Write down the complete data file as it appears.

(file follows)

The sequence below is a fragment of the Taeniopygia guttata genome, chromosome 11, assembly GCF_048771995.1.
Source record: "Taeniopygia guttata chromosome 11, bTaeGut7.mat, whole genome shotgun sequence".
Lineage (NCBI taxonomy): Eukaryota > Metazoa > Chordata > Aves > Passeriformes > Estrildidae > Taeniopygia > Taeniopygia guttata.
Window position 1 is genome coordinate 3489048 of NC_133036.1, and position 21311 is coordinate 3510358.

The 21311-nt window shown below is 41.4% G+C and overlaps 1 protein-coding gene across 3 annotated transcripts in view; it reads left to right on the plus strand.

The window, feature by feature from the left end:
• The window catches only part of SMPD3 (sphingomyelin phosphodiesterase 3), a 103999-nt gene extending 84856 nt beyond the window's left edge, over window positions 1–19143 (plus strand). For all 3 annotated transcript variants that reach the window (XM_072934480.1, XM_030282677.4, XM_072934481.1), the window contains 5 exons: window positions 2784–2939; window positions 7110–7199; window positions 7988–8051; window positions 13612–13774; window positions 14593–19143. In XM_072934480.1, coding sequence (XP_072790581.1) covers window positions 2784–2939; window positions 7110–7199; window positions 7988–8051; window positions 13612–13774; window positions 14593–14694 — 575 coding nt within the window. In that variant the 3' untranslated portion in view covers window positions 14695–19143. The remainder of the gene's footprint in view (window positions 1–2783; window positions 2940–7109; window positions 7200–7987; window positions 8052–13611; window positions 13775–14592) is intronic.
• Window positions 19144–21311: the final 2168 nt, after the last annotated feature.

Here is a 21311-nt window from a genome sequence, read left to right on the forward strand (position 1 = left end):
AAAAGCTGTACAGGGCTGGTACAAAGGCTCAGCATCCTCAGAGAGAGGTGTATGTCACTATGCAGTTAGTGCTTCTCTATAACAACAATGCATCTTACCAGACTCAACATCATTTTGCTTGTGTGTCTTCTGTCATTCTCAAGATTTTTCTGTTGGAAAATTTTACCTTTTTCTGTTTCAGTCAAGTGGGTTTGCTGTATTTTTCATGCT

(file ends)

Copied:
The sequence below is a fragment of the Taeniopygia guttata genome, chromosome 11, assembly GCF_048771995.1.
Source record: "Taeniopygia guttata chromosome 11, bTaeGut7.mat, whole genome shotgun sequence".
Lineage (NCBI taxonomy): Eukaryota > Metazoa > Chordata > Aves > Passeriformes > Estrildidae > Taeniopygia > Taeniopygia guttata.
Window position 1 is genome coordinate 3489048 of NC_133036.1, and position 21311 is coordinate 3510358.

The 21311-nt window shown below is 41.4% G+C and overlaps 1 protein-coding gene across 3 annotated transcripts in view; it reads left to right on the plus strand.

The window, feature by feature from the left end:
• The window catches only part of SMPD3 (sphingomyelin phosphodiesterase 3), a 103999-nt gene extending 84856 nt beyond the window's left edge, over window positions 1–19143 (plus strand). For all 3 annotated transcript variants that reach the window (XM_072934480.1, XM_030282677.4, XM_072934481.1), the window contains 5 exons: window positions 2784–2939; window positions 7110–7199; window positions 7988–8051; window positions 13612–13774; window positions 14593–19143. In XM_072934480.1, coding sequence (XP_072790581.1) covers window positions 2784–2939; window positions 7110–7199; window positions 7988–8051; window positions 13612–13774; window positions 14593–14694 — 575 coding nt within the window. In that variant the 3' untranslated portion in view covers window positions 14695–19143. The remainder of the gene's footprint in view (window positions 1–2783; window positions 2940–7109; window positions 7200–7987; window positions 8052–13611; window positions 13775–14592) is intronic.
• Window positions 19144–21311: the final 2168 nt, after the last annotated feature.

Here is a 21311-nt window from a genome sequence, read left to right on the forward strand (position 1 = left end):
AAAAGCTGTACAGGGCTGGTACAAAGGCTCAGCATCCTCAGAGAGAGGTGTATGTCACTATGCAGTTAGTGCTTCTCTATAACAACAATGCATCTTACCAGACTCAACATCATTTTGCTTGTGTGTCTTCTGTCATTCTCAAGATTTTTCTGTTGGAAAATTTTACCTTTTTCTGTTTCAGTCAAGTGGGTTTGCTGTATTTTTCATGCT